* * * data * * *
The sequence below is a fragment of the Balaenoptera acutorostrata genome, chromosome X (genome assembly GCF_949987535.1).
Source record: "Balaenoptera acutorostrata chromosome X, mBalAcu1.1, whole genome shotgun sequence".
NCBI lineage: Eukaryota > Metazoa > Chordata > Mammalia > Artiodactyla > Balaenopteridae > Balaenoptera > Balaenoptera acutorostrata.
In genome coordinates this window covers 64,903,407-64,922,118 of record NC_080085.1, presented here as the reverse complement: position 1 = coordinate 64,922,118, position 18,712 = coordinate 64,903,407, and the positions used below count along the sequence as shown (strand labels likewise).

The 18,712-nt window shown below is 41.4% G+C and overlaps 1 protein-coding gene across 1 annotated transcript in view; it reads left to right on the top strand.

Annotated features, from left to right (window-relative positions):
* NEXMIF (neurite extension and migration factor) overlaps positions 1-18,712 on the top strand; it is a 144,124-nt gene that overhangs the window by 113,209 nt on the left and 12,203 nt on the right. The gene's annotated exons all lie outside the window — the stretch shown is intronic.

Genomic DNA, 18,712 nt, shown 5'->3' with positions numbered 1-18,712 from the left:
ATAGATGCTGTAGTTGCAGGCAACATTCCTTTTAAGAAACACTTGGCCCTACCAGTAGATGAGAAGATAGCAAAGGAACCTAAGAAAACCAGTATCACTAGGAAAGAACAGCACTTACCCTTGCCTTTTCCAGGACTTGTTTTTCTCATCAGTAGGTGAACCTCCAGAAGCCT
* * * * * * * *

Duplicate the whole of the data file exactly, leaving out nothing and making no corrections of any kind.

The sequence below is a fragment of the Balaenoptera acutorostrata genome, chromosome X (genome assembly GCF_949987535.1).
Source record: "Balaenoptera acutorostrata chromosome X, mBalAcu1.1, whole genome shotgun sequence".
NCBI lineage: Eukaryota > Metazoa > Chordata > Mammalia > Artiodactyla > Balaenopteridae > Balaenoptera > Balaenoptera acutorostrata.
In genome coordinates this window covers 64,903,407-64,922,118 of record NC_080085.1, presented here as the reverse complement: position 1 = coordinate 64,922,118, position 18,712 = coordinate 64,903,407, and the positions used below count along the sequence as shown (strand labels likewise).

The 18,712-nt window shown below is 41.4% G+C and overlaps 1 protein-coding gene across 1 annotated transcript in view; it reads left to right on the top strand.

Annotated features, from left to right (window-relative positions):
* NEXMIF (neurite extension and migration factor) overlaps positions 1-18,712 on the top strand; it is a 144,124-nt gene that overhangs the window by 113,209 nt on the left and 12,203 nt on the right. The gene's annotated exons all lie outside the window — the stretch shown is intronic.

Genomic DNA, 18,712 nt, shown 5'->3' with positions numbered 1-18,712 from the left:
ATAGATGCTGTAGTTGCAGGCAACATTCCTTTTAAGAAACACTTGGCCCTACCAGTAGATGAGAAGATAGCAAAGGAACCTAAGAAAACCAGTATCACTAGGAAAGAACAGCACTTACCCTTGCCTTTTCCAGGACTTGTTTTTCTCATCAGTAGGTGAACCTCCAGAAGCCT